Volume 3, Issue 2 (June 2018)                   J Environ Health Sustain Dev 2018, 3(2): 531-538 | Back to browse issues page

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Zarei Mahmoudabadi T, Ehrampoush M H, Yousofi H, Talebi P. Evaluation of the Coagulation and Flocculation Process Using Plantago major L. Seed Extract as a Natural Coagulant in Treating Paper and Paperboard Industry Wastewater. J Environ Health Sustain Dev. 2018; 3 (2) :531-538
URL: http://jehsd.ssu.ac.ir/article-1-120-en.html
Environmental Science and Technology Research Center, Department of Environmental Health Engineering, Shahid Sadoughi University of Medical Sciences, Yazd, Iran.
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Evaluation of the Coagulation and Flocculation Process Using Plantago major L. Seed Extract as a Natural Coagulant in Treating Paper and Paperboard Industry Wastewater
 
Tahereh Zarei Mahmoudabadi 1, Mohammad Hassan Ehrampoush 1, Hoseein Yousofi 1, Parvaneh Talebi 1*
 
1 Environmental Science and Technology Research Center, Department of Environmental Health Engineering, Shahid Sadoughi University of Medical Sciences, Yazd, Iran.
 
A R T I C L E  I N F O   ABSTRACT
ORIGINAL ARTICLE   Introduction: Paper and paperboard industry wastewater has potentially damaging effects on the ecosystem of the receiving environments due to the presence of toxic compounds. As a result, the treatment of such wastewater is necessary prior to discharge into the environment. In this study, the potential of Plantago major L. seed extract as a natural coagulant in treating paper and paperboard industry wastewater was investigated.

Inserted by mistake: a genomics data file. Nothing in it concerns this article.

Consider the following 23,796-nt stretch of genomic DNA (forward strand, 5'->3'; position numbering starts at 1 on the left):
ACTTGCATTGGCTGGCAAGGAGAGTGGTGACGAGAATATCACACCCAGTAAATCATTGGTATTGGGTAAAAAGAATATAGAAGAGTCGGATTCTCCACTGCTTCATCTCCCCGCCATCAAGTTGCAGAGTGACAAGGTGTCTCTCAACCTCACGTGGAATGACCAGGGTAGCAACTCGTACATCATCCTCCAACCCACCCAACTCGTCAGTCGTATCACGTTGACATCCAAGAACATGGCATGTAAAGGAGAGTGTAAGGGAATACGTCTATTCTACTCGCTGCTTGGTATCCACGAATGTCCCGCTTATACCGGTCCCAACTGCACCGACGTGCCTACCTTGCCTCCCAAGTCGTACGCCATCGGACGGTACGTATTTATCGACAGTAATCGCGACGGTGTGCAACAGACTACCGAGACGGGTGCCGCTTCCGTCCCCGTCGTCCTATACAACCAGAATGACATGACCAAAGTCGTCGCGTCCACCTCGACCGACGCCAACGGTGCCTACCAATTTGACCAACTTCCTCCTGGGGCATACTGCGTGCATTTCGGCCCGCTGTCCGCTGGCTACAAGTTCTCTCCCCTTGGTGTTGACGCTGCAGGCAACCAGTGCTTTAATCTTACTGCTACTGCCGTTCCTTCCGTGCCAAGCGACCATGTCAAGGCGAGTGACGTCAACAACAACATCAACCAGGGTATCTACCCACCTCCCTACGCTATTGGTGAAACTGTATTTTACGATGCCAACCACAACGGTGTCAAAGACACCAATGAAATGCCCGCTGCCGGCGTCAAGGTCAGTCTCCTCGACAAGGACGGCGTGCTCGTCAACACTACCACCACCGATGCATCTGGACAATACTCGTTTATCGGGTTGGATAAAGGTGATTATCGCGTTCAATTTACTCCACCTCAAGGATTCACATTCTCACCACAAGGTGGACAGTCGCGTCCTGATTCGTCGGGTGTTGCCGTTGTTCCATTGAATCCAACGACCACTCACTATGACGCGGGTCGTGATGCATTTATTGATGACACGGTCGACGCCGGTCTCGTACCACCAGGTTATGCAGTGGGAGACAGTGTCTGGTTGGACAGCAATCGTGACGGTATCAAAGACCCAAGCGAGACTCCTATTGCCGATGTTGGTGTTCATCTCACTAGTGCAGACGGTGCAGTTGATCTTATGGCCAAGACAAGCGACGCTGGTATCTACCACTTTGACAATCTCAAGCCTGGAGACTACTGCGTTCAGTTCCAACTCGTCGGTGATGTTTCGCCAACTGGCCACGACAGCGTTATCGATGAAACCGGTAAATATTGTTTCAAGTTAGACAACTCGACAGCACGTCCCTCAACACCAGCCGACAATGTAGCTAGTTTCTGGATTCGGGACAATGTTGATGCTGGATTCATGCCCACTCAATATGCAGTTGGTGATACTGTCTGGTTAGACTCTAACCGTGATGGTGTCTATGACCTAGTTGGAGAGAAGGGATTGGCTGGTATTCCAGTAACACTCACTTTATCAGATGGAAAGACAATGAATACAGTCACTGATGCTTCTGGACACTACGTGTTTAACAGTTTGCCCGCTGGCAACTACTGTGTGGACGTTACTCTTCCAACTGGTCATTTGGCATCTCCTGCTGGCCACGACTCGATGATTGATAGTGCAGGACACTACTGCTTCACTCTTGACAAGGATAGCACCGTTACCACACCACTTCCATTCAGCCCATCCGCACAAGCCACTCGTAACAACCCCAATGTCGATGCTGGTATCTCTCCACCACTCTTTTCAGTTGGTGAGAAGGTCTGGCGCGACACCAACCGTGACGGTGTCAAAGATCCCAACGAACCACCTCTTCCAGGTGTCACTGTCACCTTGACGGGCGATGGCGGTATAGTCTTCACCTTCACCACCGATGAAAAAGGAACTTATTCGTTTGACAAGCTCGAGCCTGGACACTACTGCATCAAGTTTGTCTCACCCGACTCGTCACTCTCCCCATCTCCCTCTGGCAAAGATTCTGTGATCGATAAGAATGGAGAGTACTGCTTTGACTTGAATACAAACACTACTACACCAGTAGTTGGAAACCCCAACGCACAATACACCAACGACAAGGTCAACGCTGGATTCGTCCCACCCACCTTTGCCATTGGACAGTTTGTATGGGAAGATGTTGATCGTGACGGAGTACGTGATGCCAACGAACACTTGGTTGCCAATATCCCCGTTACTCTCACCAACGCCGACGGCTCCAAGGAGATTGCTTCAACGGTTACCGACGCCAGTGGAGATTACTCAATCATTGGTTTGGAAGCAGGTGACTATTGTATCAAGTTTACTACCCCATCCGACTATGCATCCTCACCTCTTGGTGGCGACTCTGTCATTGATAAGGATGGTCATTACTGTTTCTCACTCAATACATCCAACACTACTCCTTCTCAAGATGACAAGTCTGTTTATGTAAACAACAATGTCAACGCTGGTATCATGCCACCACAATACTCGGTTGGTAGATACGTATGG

Materials and Methods: In this experimental study that was carried out in vitro, the effects of the pH (5, 6, 7, 8, 9, 10 and 11) of the solution and different doses (0.05, 0.1, 0.15, 0.2 and 0.25 g/L) of coagulant were studied. At each step of optimization turbidity, TSS and COD were measured according to the methods presented in the books on water and wastewater testing standards.
Results: Optimal pH for removal of turbidity, TSS and COD using Plantago major L. seed extract was determined 10, with the removal efficiency of 60%, 76% and 36%, respectively. The optimal dose of coagulant was obtained 0.1 g/L, with the maximum efficiency of 80%, 87% and 37.7% for turbidity, TSS and COD, respectively.
Conclusion: Based on the results of this study, Plantago major L. seed extract can be used as a natural coagulant without causing environmental risks.
 
Article History:
Received: 10 January 2018
Accepted: 20 April 2018
 
 
 
*Corresponding Author:
Parvaneh Talebi
Email:
Apf_sts_1381@yahoo.com
Tel:
+983531492056
 
 
 
Keywords:
Plantago major L. seed,
Wastewater Treatment,
Paper and Paperboard Industry,
Natural Coagulant.
Citation: Zarei Mahmoudabadi T, Ehrampoush MH, Yousofi H, et al. Evaluation of the Coagulation and Flocculation Process Using Plantago major L. Seed Extract as a Natural Coagulant in Treating paper and paperboard Industry Wastewater. J Environ Health Sustain Dev. 2018; 3(2): 531-8.
 
Introduction